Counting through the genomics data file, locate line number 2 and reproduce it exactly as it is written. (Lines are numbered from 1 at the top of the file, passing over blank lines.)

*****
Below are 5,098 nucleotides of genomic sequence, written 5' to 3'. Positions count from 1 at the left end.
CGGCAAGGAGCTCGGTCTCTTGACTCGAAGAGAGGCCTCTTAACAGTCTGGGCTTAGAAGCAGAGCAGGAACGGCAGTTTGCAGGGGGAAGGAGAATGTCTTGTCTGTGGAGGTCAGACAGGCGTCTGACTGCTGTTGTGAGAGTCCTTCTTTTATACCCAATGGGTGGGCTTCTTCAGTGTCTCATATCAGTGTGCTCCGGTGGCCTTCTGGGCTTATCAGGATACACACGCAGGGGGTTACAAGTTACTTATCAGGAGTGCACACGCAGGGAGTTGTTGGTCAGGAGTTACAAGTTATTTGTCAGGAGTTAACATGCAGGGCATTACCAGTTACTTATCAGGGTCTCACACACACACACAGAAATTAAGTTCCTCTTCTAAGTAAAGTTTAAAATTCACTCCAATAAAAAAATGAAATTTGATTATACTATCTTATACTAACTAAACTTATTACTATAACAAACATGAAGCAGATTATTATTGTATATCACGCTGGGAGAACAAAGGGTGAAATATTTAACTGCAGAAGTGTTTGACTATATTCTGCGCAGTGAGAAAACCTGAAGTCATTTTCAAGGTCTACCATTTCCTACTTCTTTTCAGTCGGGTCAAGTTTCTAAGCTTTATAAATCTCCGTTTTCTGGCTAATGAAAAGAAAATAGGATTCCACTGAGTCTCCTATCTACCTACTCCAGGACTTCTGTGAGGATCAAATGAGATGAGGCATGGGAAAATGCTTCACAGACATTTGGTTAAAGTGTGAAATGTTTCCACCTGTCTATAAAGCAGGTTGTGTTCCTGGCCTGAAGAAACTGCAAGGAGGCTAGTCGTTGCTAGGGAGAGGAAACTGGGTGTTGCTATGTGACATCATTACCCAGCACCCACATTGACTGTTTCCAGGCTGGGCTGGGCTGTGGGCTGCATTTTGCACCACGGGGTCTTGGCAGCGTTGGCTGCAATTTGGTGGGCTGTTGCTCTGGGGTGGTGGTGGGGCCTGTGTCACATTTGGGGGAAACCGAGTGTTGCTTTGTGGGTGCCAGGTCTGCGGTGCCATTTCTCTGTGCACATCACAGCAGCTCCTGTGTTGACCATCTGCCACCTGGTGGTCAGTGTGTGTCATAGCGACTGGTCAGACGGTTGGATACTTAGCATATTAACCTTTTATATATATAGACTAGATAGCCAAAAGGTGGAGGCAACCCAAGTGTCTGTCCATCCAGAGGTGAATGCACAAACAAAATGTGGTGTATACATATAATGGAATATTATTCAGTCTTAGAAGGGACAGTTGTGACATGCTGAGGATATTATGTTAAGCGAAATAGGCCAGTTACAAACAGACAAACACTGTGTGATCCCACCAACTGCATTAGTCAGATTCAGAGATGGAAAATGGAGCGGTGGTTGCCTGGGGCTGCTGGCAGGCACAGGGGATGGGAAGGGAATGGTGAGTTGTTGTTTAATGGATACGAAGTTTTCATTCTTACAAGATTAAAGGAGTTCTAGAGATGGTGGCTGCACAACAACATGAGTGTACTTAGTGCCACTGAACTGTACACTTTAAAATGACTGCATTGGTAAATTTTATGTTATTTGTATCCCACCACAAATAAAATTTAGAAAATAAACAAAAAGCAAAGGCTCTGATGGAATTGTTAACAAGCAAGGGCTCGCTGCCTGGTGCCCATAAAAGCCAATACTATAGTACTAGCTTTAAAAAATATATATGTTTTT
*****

CGGCAAGGAGCTCGGTCTCTTGACTCGAAGAGAGGCCTCTTAACAGTCTGGGCTTAGAAGCAGAGCAGGAACGGCAGTTTGCAGGGGGAAGGAGAATGTCTTGTCTGTGGAGGTCAGACAGGCGTCTGACTGCTGTTGTGAGAGTCCTTCTTTTATACCCAATGGGTGGGCTTCTTCAGTGTCTCATATCAGTGTGCTCCGGTGGCCTTCTGGGCTTATCAGGATACACACGCAGGGGGTTACAAGTTACTTATCAGGAGTGCACACGCAGGGAGTTGTTGGTCAGGAGTTACAAGTTATTTGTCAGGAGTTAACATGCAGGGCATTACCAGTTACTTATCAGGGTCTCACACACACACACAGAAATTAAGTTCCTCTTCTAAGTAAAGTTTAAAATTCACTCCAATAAAAAAATGAAATTTGATTATACTATCTTATACTAACTAAACTTATTACTATAACAAACATGAAGCAGATTATTATTGTATATCACGCTGGGAGAACAAAGGGTGAAATATTTAACTGCAGAAGTGTTTGACTATATTCTGCGCAGTGAGAAAACCTGAAGTCATTTTCAAGGTCTACCATTTCCTACTTCTTTTCAGTCGGGTCAAGTTTCTAAGCTTTATAAATCTCCGTTTTCTGGCTAATGAAAAGAAAATAGGATTCCACTGAGTCTCCTATCTACCTACTCCAGGACTTCTGTGAGGATCAAATGAGATGAGGCATGGGAAAATGCTTCACAGACATTTGGTTAAAGTGTGAAATGTTTCCACCTGTCTATAAAGCAGGTTGTGTTCCTGGCCTGAAGAAACTGCAAGGAGGCTAGTCGTTGCTAGGGAGAGGAAACTGGGTGTTGCTATGTGACATCATTACCCAGCACCCACATTGACTGTTTCCAGGCTGGGCTGGGCTGTGGGCTGCATTTTGCACCACGGGGTCTTGGCAGCGTTGGCTGCAATTTGGTGGGCTGTTGCTCTGGGGTGGTGGTGGGGCCTGTGTCACATTTGGGGGAAACCGAGTGTTGCTTTGTGGGTGCCAGGTCTGCGGTGCCATTTCTCTGTGCACATCACAGCAGCTCCTGTGTTGACCATCTGCCACCTGGTGGTCAGTGTGTGTCATAGCGACTGGTCAGACGGTTGGATACTTAGCATATTAACCTTTTATATATATAGACTAGATAGCCAAAAGGTGGAGGCAACCCAAGTGTCTGTCCATCCAGAGGTGAATGCACAAACAAAATGTGGTGTATACATATAATGGAATATTATTCAGTCTTAGAAGGGACAGTTGTGACATGCTGAGGATATTATGTTAAGCGAAATAGGCCAGTTACAAACAGACAAACACTGTGTGATCCCACCAACTGCATTAGTCAGATTCAGAGATGGAAAATGGAGCGGTGGTTGCCTGGGGCTGCTGGCAGGCACAGGGGATGGGAAGGGAATGGTGAGTTGTTGTTTAATGGATACGAAGTTTTCATTCTTACAAGATTAAAGGAGTTCTAGAGATGGTGGCTGCACAACAACATGAGTGTACTTAGTGCCACTGAACTGTACACTTTAAAATGACTGCATTGGTAAATTTTATGTTATTTGTATCCCACCACAAATAAAATTTAGAAAATAAACAAAAAGCAAAGGCTCTGATGGAATTGTTAACAAGCAAGGGCTCGCTGCCTGGTGCCCATAAAAGCCAATACTATAGTACTAGCTTTAAAAAATATATATGTTTTT